TikTok and Snapchat told protect kids from vile content or plug will be pulled

Ofcom has unveiled tough new measures in a crackdown on video sharing sites like TikTok and Snapchat as its figures show a third of users have seen hateful content and one in five have been exposed to racist content

Children need to be protected for vile content (stock image)

Britain’s most popular video sharing sites including TikTok and Snapchat have been ordered to protect kids from harmful content or risk having the plug pulled.

Under tough new measures unveiled by regulator Ofcom, all video sharing platforms (VSPs) will have to clean up their acts to ensure hate videos, footage showing violence, extremism or X-rated content does not make it onto screens in the hands of under 18s.

Ofcom also said all users should be protected from viewing videos likely to incite violence or hate.

Its figures show a third of those on VSPs have seen hateful content, a quarter have been subjected to disturbing footage and one in five have been exposed to racist content.

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TikTok is massively popular with young people


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In a first for Europe, Ofcom has laid down a set of rules to hold VSPs to account and fine those breaching regulations or even suspend the service.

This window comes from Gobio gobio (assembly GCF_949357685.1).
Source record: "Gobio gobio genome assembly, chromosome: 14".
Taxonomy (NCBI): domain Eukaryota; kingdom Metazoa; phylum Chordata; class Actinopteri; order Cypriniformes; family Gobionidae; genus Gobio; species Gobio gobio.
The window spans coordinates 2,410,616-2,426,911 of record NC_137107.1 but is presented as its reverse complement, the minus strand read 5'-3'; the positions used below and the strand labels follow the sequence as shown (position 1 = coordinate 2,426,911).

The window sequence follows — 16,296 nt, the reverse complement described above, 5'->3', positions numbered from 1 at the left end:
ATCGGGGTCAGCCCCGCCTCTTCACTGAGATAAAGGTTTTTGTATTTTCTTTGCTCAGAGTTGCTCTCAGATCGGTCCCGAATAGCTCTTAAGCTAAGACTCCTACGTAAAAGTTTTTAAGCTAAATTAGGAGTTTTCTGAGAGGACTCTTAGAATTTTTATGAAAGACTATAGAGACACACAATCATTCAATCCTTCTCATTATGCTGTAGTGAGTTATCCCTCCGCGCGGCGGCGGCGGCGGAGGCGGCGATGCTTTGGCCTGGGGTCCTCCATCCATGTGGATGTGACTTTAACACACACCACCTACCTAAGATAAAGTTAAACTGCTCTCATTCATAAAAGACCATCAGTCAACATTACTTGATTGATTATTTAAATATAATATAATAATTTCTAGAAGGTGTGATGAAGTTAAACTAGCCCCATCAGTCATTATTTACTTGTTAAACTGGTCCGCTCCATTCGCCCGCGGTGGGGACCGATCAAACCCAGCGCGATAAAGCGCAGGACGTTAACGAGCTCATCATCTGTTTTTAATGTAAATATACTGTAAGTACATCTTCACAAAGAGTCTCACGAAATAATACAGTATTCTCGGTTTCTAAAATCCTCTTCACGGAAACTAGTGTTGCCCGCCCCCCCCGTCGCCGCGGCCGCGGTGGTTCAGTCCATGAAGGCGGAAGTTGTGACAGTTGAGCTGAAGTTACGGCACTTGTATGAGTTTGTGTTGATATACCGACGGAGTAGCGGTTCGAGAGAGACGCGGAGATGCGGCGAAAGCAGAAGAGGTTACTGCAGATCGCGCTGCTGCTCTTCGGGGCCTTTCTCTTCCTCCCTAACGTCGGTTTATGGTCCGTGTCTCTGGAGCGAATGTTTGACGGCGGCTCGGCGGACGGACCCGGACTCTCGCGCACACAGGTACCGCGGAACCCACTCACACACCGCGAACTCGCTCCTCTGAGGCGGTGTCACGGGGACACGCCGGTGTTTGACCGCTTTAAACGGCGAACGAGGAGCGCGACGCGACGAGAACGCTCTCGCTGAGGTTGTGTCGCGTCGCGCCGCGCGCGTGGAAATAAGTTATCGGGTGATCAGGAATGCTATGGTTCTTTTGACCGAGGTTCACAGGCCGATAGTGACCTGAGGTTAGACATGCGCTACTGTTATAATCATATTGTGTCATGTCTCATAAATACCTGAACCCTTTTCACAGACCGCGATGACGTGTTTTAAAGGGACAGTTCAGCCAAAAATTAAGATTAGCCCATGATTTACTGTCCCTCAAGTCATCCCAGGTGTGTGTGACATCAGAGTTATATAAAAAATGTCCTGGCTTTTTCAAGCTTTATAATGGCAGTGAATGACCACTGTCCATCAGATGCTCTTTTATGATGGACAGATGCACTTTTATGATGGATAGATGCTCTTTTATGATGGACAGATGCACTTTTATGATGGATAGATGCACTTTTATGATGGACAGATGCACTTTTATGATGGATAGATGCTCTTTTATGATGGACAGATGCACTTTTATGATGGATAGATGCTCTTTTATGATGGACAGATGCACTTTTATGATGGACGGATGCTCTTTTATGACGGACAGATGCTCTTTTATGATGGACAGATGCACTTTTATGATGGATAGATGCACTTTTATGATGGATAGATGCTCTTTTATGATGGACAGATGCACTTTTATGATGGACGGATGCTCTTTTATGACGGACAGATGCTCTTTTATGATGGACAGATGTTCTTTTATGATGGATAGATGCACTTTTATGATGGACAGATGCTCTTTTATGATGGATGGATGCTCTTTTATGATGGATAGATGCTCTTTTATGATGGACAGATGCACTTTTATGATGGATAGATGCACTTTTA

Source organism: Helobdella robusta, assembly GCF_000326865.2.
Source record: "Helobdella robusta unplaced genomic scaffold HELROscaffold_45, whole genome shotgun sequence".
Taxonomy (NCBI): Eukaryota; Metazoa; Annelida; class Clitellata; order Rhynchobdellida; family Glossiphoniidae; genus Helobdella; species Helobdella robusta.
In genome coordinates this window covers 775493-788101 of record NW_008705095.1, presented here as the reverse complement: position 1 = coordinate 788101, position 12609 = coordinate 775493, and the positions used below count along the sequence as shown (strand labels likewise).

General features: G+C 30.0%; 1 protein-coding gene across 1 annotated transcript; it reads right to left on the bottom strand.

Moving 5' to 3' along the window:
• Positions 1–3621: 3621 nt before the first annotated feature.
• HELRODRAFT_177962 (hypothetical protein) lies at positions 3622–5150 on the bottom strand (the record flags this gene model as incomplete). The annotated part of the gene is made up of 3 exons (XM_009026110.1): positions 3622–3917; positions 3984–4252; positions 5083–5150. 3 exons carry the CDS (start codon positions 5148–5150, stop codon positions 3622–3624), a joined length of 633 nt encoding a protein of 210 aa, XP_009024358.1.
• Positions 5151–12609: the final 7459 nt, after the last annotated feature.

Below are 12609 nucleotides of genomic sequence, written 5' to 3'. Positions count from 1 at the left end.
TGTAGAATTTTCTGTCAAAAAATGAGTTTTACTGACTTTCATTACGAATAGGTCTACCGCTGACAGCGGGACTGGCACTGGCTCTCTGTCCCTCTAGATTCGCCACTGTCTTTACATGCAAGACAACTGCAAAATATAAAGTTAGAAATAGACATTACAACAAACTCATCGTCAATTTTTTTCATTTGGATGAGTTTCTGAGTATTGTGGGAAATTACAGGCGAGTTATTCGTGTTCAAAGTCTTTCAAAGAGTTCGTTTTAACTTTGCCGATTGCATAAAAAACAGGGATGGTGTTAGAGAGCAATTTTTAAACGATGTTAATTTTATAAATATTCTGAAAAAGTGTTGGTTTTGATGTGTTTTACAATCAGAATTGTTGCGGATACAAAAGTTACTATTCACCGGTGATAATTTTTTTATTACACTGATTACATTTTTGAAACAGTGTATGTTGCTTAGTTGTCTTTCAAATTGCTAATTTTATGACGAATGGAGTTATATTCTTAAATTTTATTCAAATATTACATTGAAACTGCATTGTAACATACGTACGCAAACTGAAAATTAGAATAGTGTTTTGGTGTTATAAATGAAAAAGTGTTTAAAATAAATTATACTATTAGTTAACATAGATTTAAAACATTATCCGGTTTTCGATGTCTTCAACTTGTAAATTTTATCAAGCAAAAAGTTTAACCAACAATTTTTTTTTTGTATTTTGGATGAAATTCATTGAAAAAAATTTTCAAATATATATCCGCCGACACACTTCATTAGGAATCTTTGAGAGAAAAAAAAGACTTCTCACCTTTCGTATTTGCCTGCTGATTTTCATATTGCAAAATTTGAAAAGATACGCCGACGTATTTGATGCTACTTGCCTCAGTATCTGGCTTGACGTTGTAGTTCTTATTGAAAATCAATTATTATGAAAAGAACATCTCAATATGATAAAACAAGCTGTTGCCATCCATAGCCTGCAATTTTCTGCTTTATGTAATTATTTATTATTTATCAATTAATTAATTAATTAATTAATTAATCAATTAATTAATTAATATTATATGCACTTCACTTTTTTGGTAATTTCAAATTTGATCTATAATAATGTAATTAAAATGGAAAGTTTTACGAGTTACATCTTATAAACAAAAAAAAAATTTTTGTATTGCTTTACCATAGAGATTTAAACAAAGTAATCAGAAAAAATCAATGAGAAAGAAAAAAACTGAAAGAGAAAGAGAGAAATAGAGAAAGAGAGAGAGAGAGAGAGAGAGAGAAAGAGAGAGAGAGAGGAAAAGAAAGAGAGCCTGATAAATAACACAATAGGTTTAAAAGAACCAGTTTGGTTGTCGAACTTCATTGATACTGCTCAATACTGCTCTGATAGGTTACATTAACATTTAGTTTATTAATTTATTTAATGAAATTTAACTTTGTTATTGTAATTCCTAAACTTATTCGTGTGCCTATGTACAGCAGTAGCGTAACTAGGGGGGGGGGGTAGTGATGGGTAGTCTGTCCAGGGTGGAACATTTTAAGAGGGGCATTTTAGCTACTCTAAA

Platforms such as TikTok, Snapchat, Vimeo and Twitch are bound by law to protect under 18s from harmful content and shield all users from footage that could incite hatred or violence.

Ofcom said its job was to “enforce the rules set out in legislation” but admitted “the massive volume of online content means it is impossible to prevent every instance of harm”.

Snapchat is all about sending clips immediately


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That is why it has drawn up a set of rules to help VSPs protect users – especially children – and is calling on the sites to make it clear to those uploading footage that content relating to terrorism, sexual abuse of children or racism is a criminal offence.

The regulator wants the platforms to enforce a ban and have an easy reporting and complaints process should anything slip the net.

And it also wants strict policing of adult only sites to block under 18s from accessing them.

Ofcom chief executive Dame Melanie Dawes said: “Online videos play a huge role in our lives now, particularly for children. But many people see hateful, violent or inappropriate material while using them.

“The platforms where these videos are shared now have a legal duty to take steps to protect their users. So we’re stepping up our oversight of these tech companies, while also gearing up for the task of tackling a much wider range of online harms in the future.”

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